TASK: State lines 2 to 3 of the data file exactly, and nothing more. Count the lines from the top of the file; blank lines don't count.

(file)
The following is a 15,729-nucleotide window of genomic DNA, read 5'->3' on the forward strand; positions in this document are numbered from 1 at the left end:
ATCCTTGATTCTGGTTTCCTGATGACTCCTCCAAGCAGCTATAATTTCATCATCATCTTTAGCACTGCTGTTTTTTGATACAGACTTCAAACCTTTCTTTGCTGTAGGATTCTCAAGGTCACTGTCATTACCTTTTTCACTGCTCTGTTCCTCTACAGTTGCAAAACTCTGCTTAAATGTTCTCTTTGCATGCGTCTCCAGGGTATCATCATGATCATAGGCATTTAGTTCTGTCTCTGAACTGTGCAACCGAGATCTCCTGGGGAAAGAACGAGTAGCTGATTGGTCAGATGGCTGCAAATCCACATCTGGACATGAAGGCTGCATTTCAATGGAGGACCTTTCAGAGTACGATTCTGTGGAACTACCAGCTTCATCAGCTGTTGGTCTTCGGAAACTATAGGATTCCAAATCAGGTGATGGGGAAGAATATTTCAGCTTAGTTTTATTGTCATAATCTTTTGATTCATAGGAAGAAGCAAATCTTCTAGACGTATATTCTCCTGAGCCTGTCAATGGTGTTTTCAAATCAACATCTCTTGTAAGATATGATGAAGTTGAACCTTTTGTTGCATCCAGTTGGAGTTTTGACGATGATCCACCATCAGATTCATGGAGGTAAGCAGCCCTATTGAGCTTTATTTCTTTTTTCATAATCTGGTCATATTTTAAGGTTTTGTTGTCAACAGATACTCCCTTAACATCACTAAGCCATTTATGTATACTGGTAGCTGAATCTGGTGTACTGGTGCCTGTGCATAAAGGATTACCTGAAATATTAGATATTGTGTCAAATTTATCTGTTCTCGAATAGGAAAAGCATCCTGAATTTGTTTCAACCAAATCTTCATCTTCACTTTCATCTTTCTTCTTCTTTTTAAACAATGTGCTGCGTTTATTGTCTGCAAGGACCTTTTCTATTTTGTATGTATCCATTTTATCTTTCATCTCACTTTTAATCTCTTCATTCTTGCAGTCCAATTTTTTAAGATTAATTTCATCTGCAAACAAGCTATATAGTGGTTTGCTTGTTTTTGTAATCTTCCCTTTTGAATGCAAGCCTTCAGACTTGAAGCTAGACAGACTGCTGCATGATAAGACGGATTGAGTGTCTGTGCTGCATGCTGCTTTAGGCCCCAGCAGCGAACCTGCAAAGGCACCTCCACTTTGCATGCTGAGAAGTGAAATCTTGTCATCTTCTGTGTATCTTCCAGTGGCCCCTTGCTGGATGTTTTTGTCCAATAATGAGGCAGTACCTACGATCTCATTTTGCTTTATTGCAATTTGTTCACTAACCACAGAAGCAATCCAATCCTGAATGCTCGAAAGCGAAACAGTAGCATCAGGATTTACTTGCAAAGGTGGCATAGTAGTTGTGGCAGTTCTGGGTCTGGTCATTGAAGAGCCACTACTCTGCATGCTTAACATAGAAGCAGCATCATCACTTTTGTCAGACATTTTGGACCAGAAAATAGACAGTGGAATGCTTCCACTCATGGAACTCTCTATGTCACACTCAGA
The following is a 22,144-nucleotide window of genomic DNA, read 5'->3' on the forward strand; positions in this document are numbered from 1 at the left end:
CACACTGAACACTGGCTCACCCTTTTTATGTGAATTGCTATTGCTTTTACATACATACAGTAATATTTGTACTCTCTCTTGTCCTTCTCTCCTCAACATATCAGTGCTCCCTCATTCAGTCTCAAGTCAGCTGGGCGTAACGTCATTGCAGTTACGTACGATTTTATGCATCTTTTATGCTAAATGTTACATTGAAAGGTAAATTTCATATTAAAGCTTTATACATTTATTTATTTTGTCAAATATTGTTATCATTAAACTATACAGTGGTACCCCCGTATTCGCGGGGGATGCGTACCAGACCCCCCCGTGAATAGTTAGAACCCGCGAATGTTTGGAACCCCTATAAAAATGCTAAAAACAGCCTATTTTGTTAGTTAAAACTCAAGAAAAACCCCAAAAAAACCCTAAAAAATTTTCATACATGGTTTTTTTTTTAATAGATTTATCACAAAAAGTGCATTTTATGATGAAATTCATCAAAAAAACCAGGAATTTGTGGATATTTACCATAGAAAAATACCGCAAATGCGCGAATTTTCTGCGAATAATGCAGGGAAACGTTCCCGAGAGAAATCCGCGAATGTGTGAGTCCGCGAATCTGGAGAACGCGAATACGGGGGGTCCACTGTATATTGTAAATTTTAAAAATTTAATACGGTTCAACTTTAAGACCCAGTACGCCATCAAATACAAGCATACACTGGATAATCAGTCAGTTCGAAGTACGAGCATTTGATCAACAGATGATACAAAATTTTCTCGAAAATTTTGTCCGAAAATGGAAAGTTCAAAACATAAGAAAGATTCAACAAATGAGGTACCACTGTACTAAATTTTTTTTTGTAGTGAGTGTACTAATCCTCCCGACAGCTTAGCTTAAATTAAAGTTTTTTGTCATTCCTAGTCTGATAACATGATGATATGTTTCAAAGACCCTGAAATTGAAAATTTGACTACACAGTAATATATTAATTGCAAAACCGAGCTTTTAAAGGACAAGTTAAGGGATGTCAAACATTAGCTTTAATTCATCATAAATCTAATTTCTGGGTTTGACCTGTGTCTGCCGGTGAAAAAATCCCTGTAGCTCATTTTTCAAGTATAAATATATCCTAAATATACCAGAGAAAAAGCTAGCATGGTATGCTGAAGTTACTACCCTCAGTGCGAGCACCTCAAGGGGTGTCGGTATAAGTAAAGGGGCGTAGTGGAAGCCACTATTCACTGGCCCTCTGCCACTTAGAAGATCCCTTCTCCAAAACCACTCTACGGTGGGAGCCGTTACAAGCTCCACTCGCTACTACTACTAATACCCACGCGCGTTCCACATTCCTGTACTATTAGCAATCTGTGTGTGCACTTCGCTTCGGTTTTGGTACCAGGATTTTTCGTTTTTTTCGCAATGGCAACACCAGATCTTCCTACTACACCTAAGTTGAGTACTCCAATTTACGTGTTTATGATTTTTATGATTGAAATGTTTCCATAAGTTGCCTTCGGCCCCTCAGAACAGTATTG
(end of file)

ATCCTTGATTCTGGTTTCCTGATGACTCCTCCAAGCAGCTATAATTTCATCATCATCTTTAGCACTGCTGTTTTTTGATACAGACTTCAAACCTTTCTTTGCTGTAGGATTCTCAAGGTCACTGTCATTACCTTTTTCACTGCTCTGTTCCTCTACAGTTGCAAAACTCTGCTTAAATGTTCTCTTTGCATGCGTCTCCAGGGTATCATCATGATCATAGGCATTTAGTTCTGTCTCTGAACTGTGCAACCGAGATCTCCTGGGGAAAGAACGAGTAGCTGATTGGTCAGATGGCTGCAAATCCACATCTGGACATGAAGGCTGCATTTCAATGGAGGACCTTTCAGAGTACGATTCTGTGGAACTACCAGCTTCATCAGCTGTTGGTCTTCGGAAACTATAGGATTCCAAATCAGGTGATGGGGAAGAATATTTCAGCTTAGTTTTATTGTCATAATCTTTTGATTCATAGGAAGAAGCAAATCTTCTAGACGTATATTCTCCTGAGCCTGTCAATGGTGTTTTCAAATCAACATCTCTTGTAAGATATGATGAAGTTGAACCTTTTGTTGCATCCAGTTGGAGTTTTGACGATGATCCACCATCAGATTCATGGAGGTAAGCAGCCCTATTGAGCTTTATTTCTTTTTTCATAATCTGGTCATATTTTAAGGTTTTGTTGTCAACAGATACTCCCTTAACATCACTAAGCCATTTATGTATACTGGTAGCTGAATCTGGTGTACTGGTGCCTGTGCATAAAGGATTACCTGAAATATTAGATATTGTGTCAAATTTATCTGTTCTCGAATAGGAAAAGCATCCTGAATTTGTTTCAACCAAATCTTCATCTTCACTTTCATCTTTCTTCTTCTTTTTAAACAATGTGCTGCGTTTATTGTCTGCAAGGACCTTTTCTATTTTGTATGTATCCATTTTATCTTTCATCTCACTTTTAATCTCTTCATTCTTGCAGTCCAATTTTTTAAGATTAATTTCATCTGCAAACAAGCTATATAGTGGTTTGCTTGTTTTTGTAATCTTCCCTTTTGAATGCAAGCCTTCAGACTTGAAGCTAGACAGACTGCTGCATGATAAGACGGATTGAGTGTCTGTGCTGCATGCTGCTTTAGGCCCCAGCAGCGAACCTGCAAAGGCACCTCCACTTTGCATGCTGAGAAGTGAAATCTTGTCATCTTCTGTGTATCTTCCAGTGGCCCCTTGCTGGATGTTTTTGTCCAATAATGAGGCAGTACCTACGATCTCATTTTGCTTTATTGCAATTTGTTCACTAACCACAGAAGCAATCCAATCCTGAATGCTCGAAAGCGAAACAGTAGCATCAGGATTTACTTGCAAAGGTGGCATAGTAGTTGTGGCAGTTCTGGGTCTGGTCATTGAAGAGCCACTACTCTGCATGCTTAACATAGAAGCAGCATCATCACTTTTGTCAGACATTTTGGACCAGAAAATAGACAGTGGAATGCTTCCACTCATGGAACTCTCTATGTCACACTCAGA
The following is a 22,144-nucleotide window of genomic DNA, read 5'->3' on the forward strand; positions in this document are numbered from 1 at the left end: